Giving massages (and I mean legit massage, none of the rub and tug stuff) is a huge industry in touristy areas, with probably one hundred women and men lined at stations along the beach. They wear colorful uniforms, sort of like a baggy nurse’s fits, and if you want one, they can either take you behind a curtained off little bamboo structure or on a big comfortable table right on the beach.
Since I’ve been living here, I pass them at least three or four times a day. I feel sort of bad for them. They’re out there in the hot sun, sometimes 12 hours a day, and only make money on commission when they give a massage – not a regular wage. In a good week they may massage 5-6 tourists and make $50. In a bad week they stand out there 60 hours but don’t eat. So they ask every single person who walks by and try to joke around and smile with them. There are always some girls in the back who are shy, or maybe not as pretty, and they just sit there and I don’t see how they ever get clients. It all seems so desperate to me – sort of sad – but I remind myself that these girls have great jobs compared to most. Of course they never appear down at all, in fact they’re always laughing and smiling and have genuinely sunny attitudes, like most Filipino people.
Anyway, I’m not on a budget where I can splurge on things like massages so I have to decline every day, but always say hi and try to make conversation. At first I used to joke, “I’ll get a massage tomorrow, I promise. Tomorrow!” And then when the next day came they’d call me on it, “Sir, sir! You said tomorrow!”
“Exactly, I said ‘tomorrow,’ but it’s today, not tomorrow. So I promise tomorrow.” They knew I was kidding the whole time and it made them laugh. Pretty soon they would yell out a cheerily “Tomorrrrowww!” in unison when they saw me coming up the path. Like the island dweller Friday before me, my new name was Tomorrow.
Today at noon was particularly hot, even for an island in the tropics. I wiped sweat off my brow with the little white towel I carry, just on the walk to the beachside bar, Nigi Nigi Noo Noos, where I planned on getting breakfast and working on my laptop. I passed the massage girls and the three I’m friendliest with yelled “Tomorrow!” and said hi, grabbed my arm to start massaging it, and laughed and danced. They knew I wasn’t a buyer, but were just genuinely friendly. What sweethearts. The other shy girls sat back, too shy to even say hi.
I noticed a little ice cream kiosk down the path.
“Hey, do you guys want ice cream?” They looked at each other, stunned, like someone had just offered them a Cadillac. “Really. Do you like ice cream? It’s hot out today.”
“Yes, yes, of course! The three girls sang in chorus.
“Ok, how many should I get?”
“Three is fine,” they said. But I looked behind them, at the other 8 girls (and 1 guy) who had overheard the whole thing. They didn’t ask for ice cream, they didn’t even look disappointed they weren’t included, but how sad would it be if the shy ones, or the ones who weren’t as pretty, had to sit there and watch their friends eat ice cream?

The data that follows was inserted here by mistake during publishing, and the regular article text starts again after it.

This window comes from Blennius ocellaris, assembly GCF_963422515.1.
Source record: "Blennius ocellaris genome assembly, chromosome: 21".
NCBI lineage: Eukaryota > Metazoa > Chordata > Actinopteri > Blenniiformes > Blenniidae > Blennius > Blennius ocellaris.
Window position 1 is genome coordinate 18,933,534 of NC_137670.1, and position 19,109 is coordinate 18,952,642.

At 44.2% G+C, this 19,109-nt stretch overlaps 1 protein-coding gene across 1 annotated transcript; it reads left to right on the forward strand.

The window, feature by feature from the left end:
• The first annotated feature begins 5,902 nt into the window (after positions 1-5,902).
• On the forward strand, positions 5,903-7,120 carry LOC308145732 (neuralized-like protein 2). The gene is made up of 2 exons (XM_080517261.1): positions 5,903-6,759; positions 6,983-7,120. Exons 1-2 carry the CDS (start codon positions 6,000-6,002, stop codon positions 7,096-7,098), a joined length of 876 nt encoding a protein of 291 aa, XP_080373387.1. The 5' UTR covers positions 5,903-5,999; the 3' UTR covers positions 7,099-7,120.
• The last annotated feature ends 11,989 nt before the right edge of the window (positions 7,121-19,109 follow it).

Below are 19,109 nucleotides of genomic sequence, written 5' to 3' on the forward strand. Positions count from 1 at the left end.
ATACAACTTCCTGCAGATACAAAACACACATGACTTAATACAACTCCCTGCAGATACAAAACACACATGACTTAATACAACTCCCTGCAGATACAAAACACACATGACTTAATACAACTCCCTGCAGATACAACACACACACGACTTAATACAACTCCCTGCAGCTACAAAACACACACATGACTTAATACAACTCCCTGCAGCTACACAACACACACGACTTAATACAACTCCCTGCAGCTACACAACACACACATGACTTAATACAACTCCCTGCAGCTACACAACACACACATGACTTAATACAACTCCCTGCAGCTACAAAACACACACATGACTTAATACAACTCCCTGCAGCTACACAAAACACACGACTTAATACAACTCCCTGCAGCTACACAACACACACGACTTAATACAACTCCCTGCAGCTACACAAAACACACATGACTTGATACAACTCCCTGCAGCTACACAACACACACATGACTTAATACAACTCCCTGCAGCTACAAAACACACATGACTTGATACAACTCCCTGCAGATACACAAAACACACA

“Ok, how many of you are there total?” They counted them up and there were 12. The guy selling jet ski rentals tried to sneak in but the girls kicked him out. They cheered again when I said “okay” and walked up the path to the kiosk. I ordered 12 large vanilla ice cream cones dipped in chocolate. One by one the exasperated worker handed them to me, as people behind me in line grunted in frustration. One of the massage girls ran the cones back to the other girls as they came out, delivering them before they melted. When she came back I noticed she had something in her ear. What was that - a hearing aid? No, it was... a coin. I asked her about it and she blushed and took the 10 Peso coin out of her ear.
When we got back to the massage girls, I took a photo of them eating their ice creams. They thanked me about 100 times, to which I said “Walang anuman,” (you’re welcome) and walked on.
It wasn’t much at all – we’re talking about a dozen 25 Peso ice cream cones. I didn’t donate grand sums of money or perform some heroic actions to build a school in a war-torn country or sacrifice a year to work for the Peace Corp. But that’s the whole point – sometimes the smallest gestures can be just as important, if they actively demonstrate the desire to treat others like human beings. Every day we can all do these small things without worrying about scheduling free time, how much money we have in the bank, or trying to save the world all at once. Hold the door for an old lady, give a tired mom your seat on the bus, pay for the person’s coffee behind you in line who looks like they’re having a tough day, or just look someone in the eyes and say hello and smile at them.
People don’t expect you to solve their problems or “give” them a better life. They just want to you to stop and say “I see you, brother,” or “I see you, sister,” with humility and service in your heart, especially those in back that aren’t normally noticed. There is no scale to those acts of humanity – all joy is grand. A lifetime of small deeds recognizing people as human beings is not a life wasted. Giving to charity and getting involved in big ways is amazing, too, but first, just treat someone as a human being. That is, perhaps, the biggest honor you could bestow.
Enjoy your ice cream, sisters, and salamat po (thanks) for being my friends. Tomorrow was finally today.